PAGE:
Good decks play Juzam.

söndag 21 juli 2013

Holy Grails

Every collectible genre has a "Holy Grail", some item that will be the crown of the collection. These holy grails are often known by people that don't know about many other aspects of the hobby, and are such a part of pop culture that they all have sections on Wikipedia. These items are extremely rare, but obtainable if the buyer has a big enough wallet and enough time to search.

Inverted Jenny, a Holy Grail of philately. It's cheaper than the single existing Treshilling Yellow, but on the other hand not unique.
 For Comic Books, the Holy Grail is Action Comics #1 from 1938. This may not be the single rarest or most expensive to buy comic book ever (e.g. the insanely rare ashcan edition of Flash Comics #1 has an asking price of $5 million), but it is still the most coveted comic book of all time, and it would be the crown of any collection.

10 cents well invested in 1938
Video game collecting, like most other, also have some actual unique items, such as Nintendo Campus Challenge 1991. The Holy Grail of video game collecting is however generally considered to be the 1990 World Championship game.

Gold one is about 4 times more rare than the grey.
For general collectible cards, the most coveted would probably be the T206 Honus Wagner from 1909, but you all know what I'm leading up to. Readers of this blog should be very familiar with the Holy Grail of collectible card games.

Forest, Lotus, Giant Spider, go.
That one in the picture is mine. I got it two days ago, and it's actually a pretty strange feeling. I bought it from a friend as something of a 30-year birthday gift to myself, a few weeks in advance. The borders are white, but nonetheless I now own the most famous card of all collectible games. It would have been cheaper if I got it when I got this magazine early 95:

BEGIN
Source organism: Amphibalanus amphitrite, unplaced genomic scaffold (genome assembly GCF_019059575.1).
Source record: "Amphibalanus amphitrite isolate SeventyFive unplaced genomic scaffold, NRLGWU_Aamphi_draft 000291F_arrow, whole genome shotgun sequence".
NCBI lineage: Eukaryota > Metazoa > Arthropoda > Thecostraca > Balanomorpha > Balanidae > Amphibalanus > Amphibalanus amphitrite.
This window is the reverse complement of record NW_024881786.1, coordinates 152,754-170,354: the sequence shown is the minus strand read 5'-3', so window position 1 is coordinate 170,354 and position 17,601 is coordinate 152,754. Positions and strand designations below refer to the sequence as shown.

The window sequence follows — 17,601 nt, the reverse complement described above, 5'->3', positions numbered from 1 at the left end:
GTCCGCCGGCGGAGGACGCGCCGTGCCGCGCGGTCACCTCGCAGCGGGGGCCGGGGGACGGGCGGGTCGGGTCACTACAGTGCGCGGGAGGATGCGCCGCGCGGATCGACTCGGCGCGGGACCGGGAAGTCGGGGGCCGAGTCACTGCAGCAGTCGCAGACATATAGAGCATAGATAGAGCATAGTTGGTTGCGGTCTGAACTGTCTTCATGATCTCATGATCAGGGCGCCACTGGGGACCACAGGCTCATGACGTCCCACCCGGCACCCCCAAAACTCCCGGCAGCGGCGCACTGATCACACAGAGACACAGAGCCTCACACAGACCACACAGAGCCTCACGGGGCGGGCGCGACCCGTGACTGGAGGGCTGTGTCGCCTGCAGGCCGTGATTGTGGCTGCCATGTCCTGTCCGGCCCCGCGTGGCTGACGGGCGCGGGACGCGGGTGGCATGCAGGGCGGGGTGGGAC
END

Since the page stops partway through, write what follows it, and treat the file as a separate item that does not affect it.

Still wanted it 18 years ago apparently. The Lotus and Bad Moon are the ones I've circled as "wants".
Looking through the price list of that old Scrye Magazine, I found some more funny prices (these are Beta btw):

Price of Beta Twiddle: $10. Price of Beta Underground Sea: $12.75. Twiddle was not reprinted in Revised, and was actually very sought after once upon a time.
Anyway, Lotus. A rough estimate would put around 15000 lotuses in existence. 1100 alpha, 3400 beta and 15300 unlimited were printed; and it's not an exaggeration to estimate that 25% of these have been lost to time; thrown away, ripped apart or lost in the woods. Collecting game pieces like these in 1993 would have been comparable to collecting Monopoly pieces, there simply was not a market as it is today. Magic as a hobby have increased immensely the last few years. Ten years ago, in 2003, the player base was estimated to be 6 million players by WotC; today it could probably be around triple that. That means that, using very rough numbers, there's less than one Black Lotus for every 1000 magic players. Compared to Action Comics #1, that's a lot. Compared to most other things, that's very few. It's a very small, and very nerdy, piece of history. I really can't wait to cast a first turn Juzam with it :)

Next week, after a week of work as my current summer vacation is coming to an end, I'll travel to Varberg and play 93/94 next to the Warcon Convention. There will be beer, barbecue and sweet people; join up if you have the opportunity!

söndag 14 juli 2013

Spotting fakes

Today's topic is a little different than usual. Most of the examples and the pictures that I write about today have been taken from the page Apathy House (http://www.apathyhouse.com), but I feel that everyone should be aware of the basics on the topic, so I summarize it here. For some more info on tests and such, see the post Spotting fakes part II.